Learning Leaders Accomplishes Wonders
Learning Leaders, founded in 1956 as the New York City School Volunteer Program, has a long history of mobilizing and training adult volunteers to work with students in New York City public schools and is now among the largest programs in the nation fostering parent involvement in education. Over 11,500 people volunteered last year under the auspices of this organization; 71 percent of these volunteers are parents of public school children.
While Learning Leaders had accumulated considerable testimony and anecdotes in support of its program, the organization sought a more comprehensive assessment of its impacts. Arete Corporation, a New York City-based evaluation, planning and management consulting firm, was engaged by Learning Leaders to conduct an independent in-depth evaluation of its model of parent involvement.
The researchers amassed a large body of evidence showing that the Learning Leaders approach to training parents to volunteer in schools makes a significant difference in their behavior at home with their own school-age children, that their children perform better, and that the program makes a difference in the schools in which there is a sizable presence of volunteers.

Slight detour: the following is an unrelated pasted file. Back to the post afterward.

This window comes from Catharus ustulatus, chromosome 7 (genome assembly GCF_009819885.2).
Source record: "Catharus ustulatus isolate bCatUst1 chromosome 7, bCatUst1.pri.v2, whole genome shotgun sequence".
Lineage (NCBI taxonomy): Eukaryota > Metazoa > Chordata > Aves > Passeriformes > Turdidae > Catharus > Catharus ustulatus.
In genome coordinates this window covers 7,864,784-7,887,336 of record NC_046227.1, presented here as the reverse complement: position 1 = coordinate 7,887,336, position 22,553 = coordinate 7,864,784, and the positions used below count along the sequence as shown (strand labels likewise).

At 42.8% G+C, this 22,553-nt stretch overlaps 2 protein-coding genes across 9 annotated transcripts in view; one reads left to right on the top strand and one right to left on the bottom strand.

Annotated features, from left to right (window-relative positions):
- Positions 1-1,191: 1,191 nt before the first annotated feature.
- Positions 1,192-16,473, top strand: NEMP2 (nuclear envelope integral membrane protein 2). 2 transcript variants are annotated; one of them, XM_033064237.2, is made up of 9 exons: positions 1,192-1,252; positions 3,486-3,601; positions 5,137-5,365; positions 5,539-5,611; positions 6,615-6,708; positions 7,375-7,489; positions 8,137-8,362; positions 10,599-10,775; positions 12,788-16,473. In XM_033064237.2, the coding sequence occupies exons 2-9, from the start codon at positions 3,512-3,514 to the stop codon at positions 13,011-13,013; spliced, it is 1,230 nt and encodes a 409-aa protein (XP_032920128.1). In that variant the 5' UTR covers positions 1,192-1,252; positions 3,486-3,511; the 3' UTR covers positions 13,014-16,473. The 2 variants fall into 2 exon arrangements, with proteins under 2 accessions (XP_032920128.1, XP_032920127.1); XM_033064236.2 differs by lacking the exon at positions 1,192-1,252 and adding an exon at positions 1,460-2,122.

After serving as a Learning Leaders volunteer, parents spend on average 27 percent more time reading with their children and 22 percent more time helping their children with homework than they spent before becoming a volunteer. The children of Learning Leaders perform better academically than their peers: they score higher on both English Language Arts (ELA) and Math tests, and they have better attendance. Learning Leaders has a beneficial and profound effect on schools in which large numbers of parents serve as volunteers (20 or more).
Often, language barriers have deterred parents from getting involved in schools. Not only do Hispanics constitute the largest single ethnic group among Learning Leaders volunteers, but also the percentage of total Hispanic parent volunteers is even greater than the equivalent Hispanic student percentage of the school system (over 42 percent of the parent volunteers vs. 38 percent of the students). Parent volunteers have very positive feelings about Learning Leaders. Ninety-five percent of all survey respondents said that being a Learning Leader was a very positive experience.
The overwhelming conclusion is that the Learning Leaders approach “works.” It is a major factor in bringing about positive change in parental behaviors, student performance, and the quality of school environments. It has a demonstrable impact on higher student academic performance, a more orderly school atmosphere (exemplified by reduced student suspensions), and better parent-teacher communication. The evaluation findings also suggest that it is not simply volunteering itself but, more specifically, volunteering as a Learning Leader that leads to these benefits to public schools, parents and their children.#